Emergency veterinary medicine is definitely not for the faint of heart. I have been fortunate enough to have worked in a busy emergency clinic that had many incredible cases. Some of the biggest lessons I learned came from the fact that I worked in an area with very low income that made a huge difference on treatment. Here are some things I learned...
- Parvo cases sometimes live
The prognosis for a puppy with parvo leaving the clinic with very little outpatient treatment is not very good. Owners are just destroyed that they have to deal with such a deadly virus and we urge people to at least find some treatment options at day practices.
When I have follow up with a client the next week, I always am fearful to make the phone call. I anticipate a crying owner explaining how the puppy just deteriorated and didn't make it.
The surprising thing is that I sometimes get the exact opposite answer. I myself almost start to cry thinking how incredibly lucky this family is.
- Euthanasia is ok
There are many times when it just comes down to money. If they could just get approved for a $2000 credit card, then they could potentially save their friend. When it is not always so black and white, then we are thankful to have the option to euthanize.
- People are funny
In times of an emergency, many clients are quite honestly, plain funny. There are many that understand they put themselves in a situation where they can’t afford the necessary treatment and try to make light of the situation.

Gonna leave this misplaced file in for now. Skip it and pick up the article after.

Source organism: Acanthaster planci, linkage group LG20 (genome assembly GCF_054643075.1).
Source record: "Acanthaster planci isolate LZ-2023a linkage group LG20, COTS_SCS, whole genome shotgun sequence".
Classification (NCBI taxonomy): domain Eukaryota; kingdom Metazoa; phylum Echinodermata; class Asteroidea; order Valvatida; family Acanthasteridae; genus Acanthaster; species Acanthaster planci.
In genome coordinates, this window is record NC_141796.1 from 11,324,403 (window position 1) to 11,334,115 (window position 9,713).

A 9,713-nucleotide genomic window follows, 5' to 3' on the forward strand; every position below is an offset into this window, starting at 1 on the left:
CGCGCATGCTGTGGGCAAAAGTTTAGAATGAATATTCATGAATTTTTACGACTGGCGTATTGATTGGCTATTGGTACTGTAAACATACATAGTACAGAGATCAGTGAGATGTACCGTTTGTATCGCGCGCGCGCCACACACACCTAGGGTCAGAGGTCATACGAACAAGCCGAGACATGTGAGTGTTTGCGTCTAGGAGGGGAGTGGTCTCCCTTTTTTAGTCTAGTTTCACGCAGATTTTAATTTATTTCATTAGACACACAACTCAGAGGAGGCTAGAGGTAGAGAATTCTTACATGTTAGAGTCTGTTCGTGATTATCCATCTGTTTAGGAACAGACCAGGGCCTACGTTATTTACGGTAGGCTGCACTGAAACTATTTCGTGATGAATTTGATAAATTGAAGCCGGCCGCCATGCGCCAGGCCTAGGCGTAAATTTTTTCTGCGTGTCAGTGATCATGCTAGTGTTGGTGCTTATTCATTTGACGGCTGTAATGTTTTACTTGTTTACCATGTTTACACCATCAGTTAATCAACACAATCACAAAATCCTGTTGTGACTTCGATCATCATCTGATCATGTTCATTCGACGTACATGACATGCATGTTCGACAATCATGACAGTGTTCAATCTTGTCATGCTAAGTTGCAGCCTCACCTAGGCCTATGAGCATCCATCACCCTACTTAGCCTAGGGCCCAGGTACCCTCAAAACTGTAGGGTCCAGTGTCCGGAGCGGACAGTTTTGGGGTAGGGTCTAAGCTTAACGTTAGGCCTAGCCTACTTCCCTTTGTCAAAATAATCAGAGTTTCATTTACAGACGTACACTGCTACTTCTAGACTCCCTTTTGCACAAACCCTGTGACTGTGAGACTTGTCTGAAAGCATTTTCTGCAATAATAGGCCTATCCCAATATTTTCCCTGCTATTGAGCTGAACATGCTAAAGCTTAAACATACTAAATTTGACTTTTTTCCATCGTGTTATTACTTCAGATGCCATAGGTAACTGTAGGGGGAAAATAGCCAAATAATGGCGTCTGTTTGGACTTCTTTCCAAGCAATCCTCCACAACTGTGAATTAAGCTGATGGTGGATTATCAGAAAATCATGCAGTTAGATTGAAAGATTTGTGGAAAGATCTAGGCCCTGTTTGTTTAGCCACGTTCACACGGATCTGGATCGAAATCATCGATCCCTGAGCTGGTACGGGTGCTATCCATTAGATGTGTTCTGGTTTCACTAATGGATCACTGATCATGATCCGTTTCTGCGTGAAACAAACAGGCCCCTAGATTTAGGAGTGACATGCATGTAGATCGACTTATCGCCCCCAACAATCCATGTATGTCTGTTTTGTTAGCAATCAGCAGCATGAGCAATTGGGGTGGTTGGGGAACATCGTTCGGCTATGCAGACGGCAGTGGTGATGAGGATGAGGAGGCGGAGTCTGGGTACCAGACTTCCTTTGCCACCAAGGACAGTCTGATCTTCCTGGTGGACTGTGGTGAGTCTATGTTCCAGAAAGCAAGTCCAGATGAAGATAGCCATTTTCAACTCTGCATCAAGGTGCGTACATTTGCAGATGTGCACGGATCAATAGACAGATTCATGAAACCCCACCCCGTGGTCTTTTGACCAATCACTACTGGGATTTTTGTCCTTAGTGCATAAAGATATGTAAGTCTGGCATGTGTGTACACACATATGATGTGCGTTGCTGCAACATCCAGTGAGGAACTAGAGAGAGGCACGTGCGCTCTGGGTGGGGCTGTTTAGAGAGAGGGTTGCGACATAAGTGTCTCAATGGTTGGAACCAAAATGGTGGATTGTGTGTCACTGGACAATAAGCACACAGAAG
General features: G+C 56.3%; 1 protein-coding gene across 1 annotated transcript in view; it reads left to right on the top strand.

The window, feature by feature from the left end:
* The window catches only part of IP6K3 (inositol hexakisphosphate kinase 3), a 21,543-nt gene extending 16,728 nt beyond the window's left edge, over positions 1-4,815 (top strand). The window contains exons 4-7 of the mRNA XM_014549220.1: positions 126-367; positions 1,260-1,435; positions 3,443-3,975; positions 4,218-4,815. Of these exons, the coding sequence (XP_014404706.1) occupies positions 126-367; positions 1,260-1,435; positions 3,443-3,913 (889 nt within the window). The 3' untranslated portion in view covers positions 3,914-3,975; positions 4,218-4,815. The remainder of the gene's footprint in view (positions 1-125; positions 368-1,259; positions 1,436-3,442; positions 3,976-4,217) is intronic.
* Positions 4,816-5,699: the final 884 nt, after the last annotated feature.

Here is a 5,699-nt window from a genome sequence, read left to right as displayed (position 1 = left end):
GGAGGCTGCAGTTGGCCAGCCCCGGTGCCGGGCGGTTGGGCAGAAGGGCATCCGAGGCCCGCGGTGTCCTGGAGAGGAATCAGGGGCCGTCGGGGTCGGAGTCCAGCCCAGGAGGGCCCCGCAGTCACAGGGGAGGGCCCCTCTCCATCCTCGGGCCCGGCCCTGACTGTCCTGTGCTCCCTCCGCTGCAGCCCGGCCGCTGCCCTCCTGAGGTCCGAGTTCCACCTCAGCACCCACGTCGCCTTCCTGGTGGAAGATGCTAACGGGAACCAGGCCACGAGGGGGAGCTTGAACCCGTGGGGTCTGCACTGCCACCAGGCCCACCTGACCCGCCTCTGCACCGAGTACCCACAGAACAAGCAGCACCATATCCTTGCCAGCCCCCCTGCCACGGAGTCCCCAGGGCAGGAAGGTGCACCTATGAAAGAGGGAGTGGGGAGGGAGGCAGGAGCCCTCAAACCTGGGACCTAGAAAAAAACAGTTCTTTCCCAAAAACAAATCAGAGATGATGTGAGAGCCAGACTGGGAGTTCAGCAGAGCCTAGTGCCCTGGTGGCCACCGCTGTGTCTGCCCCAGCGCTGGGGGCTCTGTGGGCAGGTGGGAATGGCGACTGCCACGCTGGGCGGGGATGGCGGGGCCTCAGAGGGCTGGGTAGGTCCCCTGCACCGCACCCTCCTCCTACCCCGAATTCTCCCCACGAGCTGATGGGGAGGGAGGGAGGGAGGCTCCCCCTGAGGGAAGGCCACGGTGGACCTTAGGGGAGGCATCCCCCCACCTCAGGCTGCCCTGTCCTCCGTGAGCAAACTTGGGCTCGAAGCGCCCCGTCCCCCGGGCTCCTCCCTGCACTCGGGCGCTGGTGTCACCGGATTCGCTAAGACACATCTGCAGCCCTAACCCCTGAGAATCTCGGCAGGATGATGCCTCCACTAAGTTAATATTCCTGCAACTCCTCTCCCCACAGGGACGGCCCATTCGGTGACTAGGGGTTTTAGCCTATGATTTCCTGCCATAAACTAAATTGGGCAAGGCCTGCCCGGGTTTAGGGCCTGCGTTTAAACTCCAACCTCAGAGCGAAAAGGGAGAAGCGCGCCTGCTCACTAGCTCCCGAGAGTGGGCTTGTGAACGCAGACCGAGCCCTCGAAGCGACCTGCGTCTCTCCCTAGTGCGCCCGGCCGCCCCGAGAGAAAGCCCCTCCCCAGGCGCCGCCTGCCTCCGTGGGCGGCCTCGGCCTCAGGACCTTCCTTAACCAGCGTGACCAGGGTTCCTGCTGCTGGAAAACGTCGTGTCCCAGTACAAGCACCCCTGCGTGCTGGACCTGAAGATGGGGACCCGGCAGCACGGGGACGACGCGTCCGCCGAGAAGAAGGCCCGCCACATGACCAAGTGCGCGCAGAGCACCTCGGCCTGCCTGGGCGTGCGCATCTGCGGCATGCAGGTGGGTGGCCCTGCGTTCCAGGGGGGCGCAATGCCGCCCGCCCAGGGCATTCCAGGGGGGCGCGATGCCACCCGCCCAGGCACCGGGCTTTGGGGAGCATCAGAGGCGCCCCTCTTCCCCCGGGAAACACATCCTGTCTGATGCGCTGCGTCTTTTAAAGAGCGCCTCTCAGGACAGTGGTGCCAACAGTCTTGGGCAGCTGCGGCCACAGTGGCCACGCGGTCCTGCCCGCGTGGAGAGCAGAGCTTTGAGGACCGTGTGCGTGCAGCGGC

In one such case, an owner called herself a “poor broke bitch.” We both just busted out laughing. I felt awful for her situation, but sometimes we have to be painfully honest.
- People are resourceful
It is hard not to judge people and just plain ask the triage nurse if they think the client has any money at all. The great thing is that some of the clients get pretty resourceful. We’ve had grandmothers, neighbors and friends show up to help a dog or cat out.
- Doctors are resourceful
The vets probably have the toughest job when it comes to clients with financial restrictions. It is unsettling to let a pet suffer or leave them with a band-aid on a broken leg.
I am always impressed when a vet comes up with a resourceful treatment, potentially using things that might have otherwise been tossed and at least providing some pain relief when necessary.
Being in a financially restrictive scenario more often than not can be overwhelmingly stressful. While we strive to relieve pain and make pets comfortable, we are often torn between doing what is right in our heart and what the clinic will allow us to do. We do our best daily to give our patients the best outcome possible.